Meeting Location: DBG – Dorrance Hall
Meeting Time: 2:00 p.m.
The monthly meetings will include:
- Announcements of upcoming meetings and events
- Club news
- a Silent Plant Auction
- a monthly presentation
Members frequently bring in cuttings to share on the free plant table.
We meet at 2:00 pm the last Sunday of most months at the Desert Botanical Garden, 1201 North Galvin Parkway, Phoenix, Arizona. The general meeting begins at 2 pm but you can come early to socialize and peruse the Silent Auction plants. Here is a map of the Garden.
Our Board meets monthly to discuss CACSS business; all members are welcome to attend Board meetings.
Presenter: Doug Dawson
Doug is a retired math professor and does extensive botanical travels to areas of the world where succulents grow; include Mexico, Chile, Argentina, Yemen, Socotra, Africa, and his own state of Arizona. He has organized 15 botanical exploratory trips to South Africa and Namibia, camping on local farms and public areas for three weeks and exploring the surrounding mountains and hills by day. His next trip to South Africa will be May 17, 2018.
Doug has a passionate interest for growing cacti and succulents from seed. Other interests are photography and Power Points with succulent content. He has delivered many workshops and speaking engagements in Arizona and other states. He is a retired math professor.
With a background in German and French, Afrikaans has become a much more useful language for him nowadays in rural South African and Namibian areas.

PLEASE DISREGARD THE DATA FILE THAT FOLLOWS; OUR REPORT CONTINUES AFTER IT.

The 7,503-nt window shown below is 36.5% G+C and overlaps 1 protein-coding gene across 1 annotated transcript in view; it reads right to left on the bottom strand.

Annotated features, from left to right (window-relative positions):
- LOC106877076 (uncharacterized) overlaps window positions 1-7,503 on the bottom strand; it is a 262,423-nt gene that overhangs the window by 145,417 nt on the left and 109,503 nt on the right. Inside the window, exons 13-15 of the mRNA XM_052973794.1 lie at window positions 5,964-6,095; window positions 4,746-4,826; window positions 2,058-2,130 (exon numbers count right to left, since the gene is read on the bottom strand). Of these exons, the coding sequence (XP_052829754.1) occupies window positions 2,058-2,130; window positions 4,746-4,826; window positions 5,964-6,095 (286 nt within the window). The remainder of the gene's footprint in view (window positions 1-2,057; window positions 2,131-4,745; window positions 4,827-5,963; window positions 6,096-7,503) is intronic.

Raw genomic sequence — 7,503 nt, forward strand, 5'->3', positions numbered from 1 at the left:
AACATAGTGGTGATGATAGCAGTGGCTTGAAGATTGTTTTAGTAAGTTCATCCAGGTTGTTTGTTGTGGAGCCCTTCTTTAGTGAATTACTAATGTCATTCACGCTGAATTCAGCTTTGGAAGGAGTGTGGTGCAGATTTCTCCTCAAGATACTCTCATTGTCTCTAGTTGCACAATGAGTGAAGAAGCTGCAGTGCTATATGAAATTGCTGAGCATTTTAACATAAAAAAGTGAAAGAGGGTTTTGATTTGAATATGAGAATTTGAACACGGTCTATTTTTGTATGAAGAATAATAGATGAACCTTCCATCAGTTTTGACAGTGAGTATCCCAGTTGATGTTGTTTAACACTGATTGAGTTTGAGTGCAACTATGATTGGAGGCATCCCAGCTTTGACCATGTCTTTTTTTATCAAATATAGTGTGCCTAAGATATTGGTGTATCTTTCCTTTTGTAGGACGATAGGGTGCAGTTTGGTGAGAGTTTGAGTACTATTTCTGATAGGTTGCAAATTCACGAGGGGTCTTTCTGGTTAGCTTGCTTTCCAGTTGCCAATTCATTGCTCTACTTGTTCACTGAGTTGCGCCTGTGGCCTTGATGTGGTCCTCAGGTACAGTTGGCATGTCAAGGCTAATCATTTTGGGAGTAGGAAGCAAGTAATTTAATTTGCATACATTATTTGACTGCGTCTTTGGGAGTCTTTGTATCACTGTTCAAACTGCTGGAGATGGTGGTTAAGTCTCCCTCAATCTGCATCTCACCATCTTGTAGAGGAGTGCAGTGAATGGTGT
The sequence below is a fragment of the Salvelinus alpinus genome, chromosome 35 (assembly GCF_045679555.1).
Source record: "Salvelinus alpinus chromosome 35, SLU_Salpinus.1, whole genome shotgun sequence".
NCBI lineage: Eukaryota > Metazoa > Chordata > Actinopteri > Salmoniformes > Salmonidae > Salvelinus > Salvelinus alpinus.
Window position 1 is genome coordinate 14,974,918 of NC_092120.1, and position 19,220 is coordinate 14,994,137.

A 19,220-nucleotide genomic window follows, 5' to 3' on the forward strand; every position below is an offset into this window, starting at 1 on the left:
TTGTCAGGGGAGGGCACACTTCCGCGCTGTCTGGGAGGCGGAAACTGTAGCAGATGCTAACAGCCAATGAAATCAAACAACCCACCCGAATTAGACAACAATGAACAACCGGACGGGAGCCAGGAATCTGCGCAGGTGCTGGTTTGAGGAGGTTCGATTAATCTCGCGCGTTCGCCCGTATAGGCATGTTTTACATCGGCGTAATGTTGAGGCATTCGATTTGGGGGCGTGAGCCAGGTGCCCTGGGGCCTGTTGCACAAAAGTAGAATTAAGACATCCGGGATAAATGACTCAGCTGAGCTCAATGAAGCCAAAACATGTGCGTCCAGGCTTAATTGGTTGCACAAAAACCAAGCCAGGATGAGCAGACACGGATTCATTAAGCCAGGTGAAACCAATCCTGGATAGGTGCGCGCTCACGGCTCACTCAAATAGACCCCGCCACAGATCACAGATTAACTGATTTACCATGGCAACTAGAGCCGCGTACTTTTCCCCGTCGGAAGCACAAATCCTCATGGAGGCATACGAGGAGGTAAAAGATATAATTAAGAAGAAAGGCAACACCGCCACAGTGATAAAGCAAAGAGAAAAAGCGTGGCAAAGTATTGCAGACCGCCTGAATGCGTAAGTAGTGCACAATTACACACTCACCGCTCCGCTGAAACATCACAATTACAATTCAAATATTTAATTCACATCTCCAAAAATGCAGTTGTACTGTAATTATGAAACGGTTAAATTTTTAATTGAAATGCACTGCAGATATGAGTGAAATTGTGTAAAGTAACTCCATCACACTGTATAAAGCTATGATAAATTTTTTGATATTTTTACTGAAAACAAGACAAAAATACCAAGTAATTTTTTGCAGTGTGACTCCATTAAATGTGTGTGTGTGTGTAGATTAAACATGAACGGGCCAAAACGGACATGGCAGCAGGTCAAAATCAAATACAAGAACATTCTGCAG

Doug’s private plant collection emphasizes seedlings, Lithops, other Mesembs, Northern Cape Crassulas, and Arizona natives. He is a member of the Cactus and Succulent Society of America and the Tucson Cactus and Succulent Society. Since 1989, Doug has been an active member of the Central Arizona Cactus and Succulent Society.
Doug began his passion for Lithops in the 1990’s. Previous to then, he would occasionally buy one and shortly thereafter kill the poor thing. During the last 20 years he has grown most of his lithops from seed in the extremely harsh desert climate of Phoenix.
The four summer months have regular temperatures at night around 90 degree and days around 110 degrees. Doug will discuss what it takes to keep these colorful “living stones” alive.
The presentation will include many photos of what the plants look like in habitat in Namibia and South Africa. Then photos of plants in Doug’s collection will be shown, with many colorful cultivars as well as many of the species and varieties.
For those of you who are not yet open to including lithops in your collection, it is hoped that you will be convinced to give them a try.